PAPP-A, secreted by cells mentioned above in conditioned culture media, has been shown to have proteolytic activity. It seems likely that PAPP-A produced from all these in vitro sources exists as a dimer. However, to extrapolate the in vitro observation to in vivo situation is not justified. Having protease activity alone can not be used as the evidence that PAPP-A is present as a free form. In pregnancy, although over 99% of PAPP-A is present in the complex form, pregnancy serum and purified pregnancy PAPP-A have been shown to have protease activity (5,15,37). The reason for the measurable protease activity of pregnancy serum or pregnancy PAPP-A is attributed to the presence of less than 1% of an uninhibited PAPP-A dimer or perhaps from an incompletely inhibited 2:1 PAPP-A/proMBP complex (5).

During pregnancy, proMBP is synthesized in placental X cells, whereas PAPP-A is synthesized mainly in syncytiotrophoblasts (6). Therefore, the covalent PAPP-A/proMBP complex must form in the extracellular compartment after secretion. It is possible that PAPP-A protease activity is regulated by paracrine actions in the local environment (13). Outside pregnancy, proMBP has been demonstrated to present only in developing eosinophils rather than in mature eosinophils (38). But recently, proMBP immunoactivity was also detected in the estrogen-dominent follicular fluid from in vitro fertilization patients (33) and the origin of proMBP might relate to various ovarian cells (39). Moreover, it was reported that treatment of β-phorbol 12,13-didecanoate (β-PDD) induced proMBP expression from the cultured PAPP-A-producing human fibroblasts, leading to inhibition of the PAPP-A protease activity in cell conditioned medium (40), suggesting that PAPP-A protease activity may also be regulated in vivo by autocrine actions. But the question of why the complex structure is needed for proMBP's inhibitory effect is still unknown.

Previously atherosclerosis was viewed as a “plumbing” problem. But recent research has indicated that inflammation is pivotal in the development of arterial lesions (41). In comparison with stable plaques, disrupted plaques contain many inflammatory cells (42). PAPP-A has been shown to be present in unstable atherosclerotic plaques but absent in stable ones (20). Its expression can be significantly enhanced by cytokines such as TNFα from inflammatory cells (43). PAPP-A probably plays a crucial part in the inflammatory reactions in the atherosclerotic plaque, thus contributing to the progression of atherogenesis. Recently, we report that the cumulative risk of a primary cardiac end point is positively associated with the levels of circulating PAPP-A (23). The results support at least indirectly the view that PAPP-A (either alone or via IGFs) is a mediator of the adverse events that promote atherogenesis.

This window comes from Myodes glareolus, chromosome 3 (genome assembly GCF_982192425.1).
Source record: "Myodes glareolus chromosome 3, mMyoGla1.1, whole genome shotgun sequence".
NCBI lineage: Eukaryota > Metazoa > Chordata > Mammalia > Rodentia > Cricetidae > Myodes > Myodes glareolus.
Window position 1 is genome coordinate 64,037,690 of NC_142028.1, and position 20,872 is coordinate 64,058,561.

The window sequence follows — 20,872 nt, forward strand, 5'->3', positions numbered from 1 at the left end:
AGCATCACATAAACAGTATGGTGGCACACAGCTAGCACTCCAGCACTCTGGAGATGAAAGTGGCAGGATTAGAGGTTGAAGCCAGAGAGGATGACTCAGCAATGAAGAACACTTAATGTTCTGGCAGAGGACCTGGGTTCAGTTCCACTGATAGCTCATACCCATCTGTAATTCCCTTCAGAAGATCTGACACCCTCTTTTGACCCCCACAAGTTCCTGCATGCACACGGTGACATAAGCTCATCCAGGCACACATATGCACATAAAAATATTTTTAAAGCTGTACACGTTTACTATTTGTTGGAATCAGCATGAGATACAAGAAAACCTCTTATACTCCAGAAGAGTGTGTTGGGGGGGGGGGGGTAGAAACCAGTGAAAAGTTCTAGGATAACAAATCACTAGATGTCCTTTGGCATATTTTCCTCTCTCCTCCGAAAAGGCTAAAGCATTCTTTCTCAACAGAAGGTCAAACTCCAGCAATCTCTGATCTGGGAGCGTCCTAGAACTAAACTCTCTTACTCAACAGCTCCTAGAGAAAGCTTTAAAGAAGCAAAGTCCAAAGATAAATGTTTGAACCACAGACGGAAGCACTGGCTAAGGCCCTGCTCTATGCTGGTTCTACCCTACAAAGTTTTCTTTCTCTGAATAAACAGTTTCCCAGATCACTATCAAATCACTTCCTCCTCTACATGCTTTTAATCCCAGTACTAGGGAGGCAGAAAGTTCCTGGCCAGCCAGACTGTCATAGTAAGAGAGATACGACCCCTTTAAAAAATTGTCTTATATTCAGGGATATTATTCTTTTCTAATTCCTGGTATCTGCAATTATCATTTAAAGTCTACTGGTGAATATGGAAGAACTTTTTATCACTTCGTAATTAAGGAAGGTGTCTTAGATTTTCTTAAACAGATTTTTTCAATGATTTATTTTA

Our finding that ACS derived PAPP-A in circulation is not in complex with proMBP may have important clinical implications. In non-ACS individuals, variable levels of PAPP-A can be measured (22,26,44). The source of this immunoreactivity is not known, but may originate from seminal fluid, follicle fluid, corpus luteum, testes and other organs/tissues where PAPP-A expression has been reported (45). The PAPP-A concentrations determined for 80 non-ACS male subjects aged between 50 and 69 years varied from 1.51 to 7.59 mIU/L with a 97.5% upper reference limit of 5.68 mIU/L (22). The extent of increase in PAPP-A concentrations during ACS is widely variable but usually below 30 mIU/L (22,23). Using the upper reference limit as the decision limit means that a significant proportion of patients with ACS can be missed. We have previously reported (22) that the PAPP-A values in five out of fourteen MI patients were below the upper reference limit despite showing clear dynamic changes over time. Ideally, a decision limit not influenced by differences in the individual basal PAPP-A concentrations should be identified. Our preliminary observation shown here reveals that the basal PAPP-A values in absence of ACS are almost equally detected by the assay T for total PAPP-A and the assay C for PAPP-A in complex with proMBP, implying that the basal immunoreactivity of PAPP-A is caused by the PAPP-A/proMBP complex. Low levels (<4 mIU/L) of this complexed form of PAPP-A were also detected in the MI patients but exhibited no or little dynamic changes in the acute condition. Evidently, the form of PAPP-A associated with ACS is not in complex with proMBP. However, PAPP-A assays so far used in ACS measure total PAPP-A irrespective whether in complex with proMBP or not. This constitutes a major limitation of PAPP-A assessment in ACS. As already shown, one approach to determination of the ACS related PAPP-A is to calculate difference (delta value) between measured total PAPP-A and measured PAPP-A in complex with proMBP. The other viable option is to use assays preferably for free PAPP-A as illustrated in Table 1. We predict that immunoassays designed to measure the circulating form of PAPP-A specifically released from unstable atherosclerotic plaques is likely to improve the clinical specificity and sensitivity of PAPP-A when used as a cardiac risk marker.